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Key markets lift ban on Brazilian meat

Oscar Rousseau

By Oscar Rousseau+

Last updated on 28-Mar-2017 at 13:07 GMT2017-03-28T13:07:57Z

Brazil said it was 'grateful China, Chile and Egypt have lifted meat import bans
Brazil said it was 'grateful China, Chile and Egypt have lifted meat import bans

Brazil has let out a sigh of relief this week after crucial export markets, including China and Egypt, lifted import bans imposed following alleged bribery of meat factory health inspectors. 

The move can be seen as a victory for the Brazilian government and its efforts to quickly stem what, at times, looked to be crisis getting out of control.

China is the second-largest frozen beef market for Brazil, with trade generating over $700m last year, according to World Trade Stats. Its move to open its market to Brazilian meat was swiftly followed by Egypt and Chile, countries that both appear in Brazil’s top 10 beef value markets.

Blairo Maggi, Brazil’s Minister of Agriculture, Livestock and Supply (MAP), said China’s decision to lift trade restrictions on meat showed the “mutual trust between the two countries”.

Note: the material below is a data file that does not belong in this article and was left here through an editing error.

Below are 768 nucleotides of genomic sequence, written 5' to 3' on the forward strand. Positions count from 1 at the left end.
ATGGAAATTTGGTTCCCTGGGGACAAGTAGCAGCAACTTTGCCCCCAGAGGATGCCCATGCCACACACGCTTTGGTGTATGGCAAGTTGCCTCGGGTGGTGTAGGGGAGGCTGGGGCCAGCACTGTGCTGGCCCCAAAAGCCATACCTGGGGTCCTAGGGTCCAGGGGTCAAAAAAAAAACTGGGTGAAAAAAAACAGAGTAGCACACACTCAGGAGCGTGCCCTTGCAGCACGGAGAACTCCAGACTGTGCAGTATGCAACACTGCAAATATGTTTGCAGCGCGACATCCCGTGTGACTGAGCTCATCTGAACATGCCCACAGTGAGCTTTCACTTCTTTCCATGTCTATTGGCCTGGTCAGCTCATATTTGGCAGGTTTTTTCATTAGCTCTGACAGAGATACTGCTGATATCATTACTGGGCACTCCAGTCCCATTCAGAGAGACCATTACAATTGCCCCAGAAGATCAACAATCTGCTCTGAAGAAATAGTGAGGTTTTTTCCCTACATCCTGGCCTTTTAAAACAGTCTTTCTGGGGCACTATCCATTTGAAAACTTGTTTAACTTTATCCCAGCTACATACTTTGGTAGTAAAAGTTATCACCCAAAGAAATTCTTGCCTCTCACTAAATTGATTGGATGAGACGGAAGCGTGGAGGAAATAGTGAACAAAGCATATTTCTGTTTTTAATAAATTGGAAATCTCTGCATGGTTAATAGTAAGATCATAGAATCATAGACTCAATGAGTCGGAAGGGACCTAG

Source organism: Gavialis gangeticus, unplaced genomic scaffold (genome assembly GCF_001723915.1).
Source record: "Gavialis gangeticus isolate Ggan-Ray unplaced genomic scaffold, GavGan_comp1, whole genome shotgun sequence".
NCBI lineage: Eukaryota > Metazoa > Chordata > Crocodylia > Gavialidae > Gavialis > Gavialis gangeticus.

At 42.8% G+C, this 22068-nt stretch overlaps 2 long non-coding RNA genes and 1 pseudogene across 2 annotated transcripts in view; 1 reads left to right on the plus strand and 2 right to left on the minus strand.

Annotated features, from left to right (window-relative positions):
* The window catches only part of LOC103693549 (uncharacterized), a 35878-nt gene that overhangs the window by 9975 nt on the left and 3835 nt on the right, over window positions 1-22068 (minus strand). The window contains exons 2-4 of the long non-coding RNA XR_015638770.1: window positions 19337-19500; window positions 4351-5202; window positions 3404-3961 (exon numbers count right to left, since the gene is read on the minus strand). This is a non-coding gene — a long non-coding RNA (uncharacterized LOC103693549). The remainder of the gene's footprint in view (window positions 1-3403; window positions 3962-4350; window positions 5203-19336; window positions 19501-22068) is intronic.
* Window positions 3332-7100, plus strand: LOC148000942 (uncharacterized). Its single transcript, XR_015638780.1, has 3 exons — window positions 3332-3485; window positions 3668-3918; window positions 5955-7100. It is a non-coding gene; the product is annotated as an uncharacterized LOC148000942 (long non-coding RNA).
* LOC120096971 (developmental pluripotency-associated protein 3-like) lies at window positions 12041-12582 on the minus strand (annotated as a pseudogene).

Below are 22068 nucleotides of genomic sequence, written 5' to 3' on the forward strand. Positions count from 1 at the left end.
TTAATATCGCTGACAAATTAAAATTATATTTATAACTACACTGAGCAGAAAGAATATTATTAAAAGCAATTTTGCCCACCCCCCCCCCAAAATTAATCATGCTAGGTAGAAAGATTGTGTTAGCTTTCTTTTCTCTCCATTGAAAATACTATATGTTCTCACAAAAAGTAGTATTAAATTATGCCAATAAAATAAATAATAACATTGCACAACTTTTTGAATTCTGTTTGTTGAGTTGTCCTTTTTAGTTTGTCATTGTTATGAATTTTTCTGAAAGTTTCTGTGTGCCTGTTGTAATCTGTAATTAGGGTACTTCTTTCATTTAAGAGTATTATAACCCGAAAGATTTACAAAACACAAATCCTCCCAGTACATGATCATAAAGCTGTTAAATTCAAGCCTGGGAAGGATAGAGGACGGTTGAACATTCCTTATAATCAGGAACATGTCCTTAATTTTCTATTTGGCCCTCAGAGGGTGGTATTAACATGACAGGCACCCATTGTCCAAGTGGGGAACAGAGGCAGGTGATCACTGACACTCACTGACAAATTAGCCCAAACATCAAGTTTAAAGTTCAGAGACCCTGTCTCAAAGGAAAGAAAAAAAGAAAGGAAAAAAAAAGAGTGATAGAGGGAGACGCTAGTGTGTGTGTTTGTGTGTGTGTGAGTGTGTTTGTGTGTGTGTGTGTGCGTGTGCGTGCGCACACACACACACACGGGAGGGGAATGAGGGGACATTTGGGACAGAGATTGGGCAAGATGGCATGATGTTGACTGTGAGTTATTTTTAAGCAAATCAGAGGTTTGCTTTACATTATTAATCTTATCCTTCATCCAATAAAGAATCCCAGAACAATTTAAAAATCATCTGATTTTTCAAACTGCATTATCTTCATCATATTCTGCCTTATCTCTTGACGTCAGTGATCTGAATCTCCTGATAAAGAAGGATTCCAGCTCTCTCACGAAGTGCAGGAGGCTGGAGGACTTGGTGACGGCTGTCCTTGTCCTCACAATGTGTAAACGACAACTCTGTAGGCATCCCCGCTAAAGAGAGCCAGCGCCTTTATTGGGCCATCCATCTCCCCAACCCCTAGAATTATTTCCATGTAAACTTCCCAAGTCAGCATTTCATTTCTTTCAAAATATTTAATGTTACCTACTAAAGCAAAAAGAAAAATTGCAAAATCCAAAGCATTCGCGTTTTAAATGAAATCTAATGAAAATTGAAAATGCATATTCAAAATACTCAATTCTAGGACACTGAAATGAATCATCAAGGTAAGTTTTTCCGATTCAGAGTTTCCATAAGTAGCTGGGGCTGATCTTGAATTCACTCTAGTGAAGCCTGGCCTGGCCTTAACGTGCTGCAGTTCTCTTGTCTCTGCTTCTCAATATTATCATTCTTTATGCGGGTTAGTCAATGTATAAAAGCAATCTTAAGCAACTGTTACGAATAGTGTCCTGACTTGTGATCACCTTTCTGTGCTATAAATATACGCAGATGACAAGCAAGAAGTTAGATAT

He also described it as a “victory” for Brazil’s food safety and sanitary controls system and said the government was “grateful for the gesture of confidence” China has shown in Brazil.

The Egyptian Ministry of Agriculture officially declared Brazilian meat safe for consumption after studies carried out by three government agencies confirmed the meat it buys from Brazil is safe for Islamic consumption.

The Agricultural and Livestock Service of Chile also announced that only the 21 meat plants currently under the scrutiny of the Brazilian government would continue to face an export ban.

In a joint statement, Brazil’s President Michel Temer and MAP Minister Blairo Maggi said Chile and Egypt’s decision to lift trade bans demonstrated Brazil’s “unequivocal willingness” to share food safety information with global trading partners.

Brazil meat scandal – state of play

After the scandal broke less than a fortnight ago, MAP launched an inspection into 21 meat plants implicated in the federal police’s investigation on 17 March. A 250-strong team have been checking manufacturing control records and raw materials, as well as assessing hygiene controls and interviewing staff at the plants. One plant manufacturing animal feed was found to be using a by-product past its expiration date. The government-led probe also identified economic fraud, such as water in chicken above the legal limit. However, the early study findings of analysed meat samples suggested there was no “abnormality” that could cause human harm, the government said. Final results will be published in two weeks’ time. 

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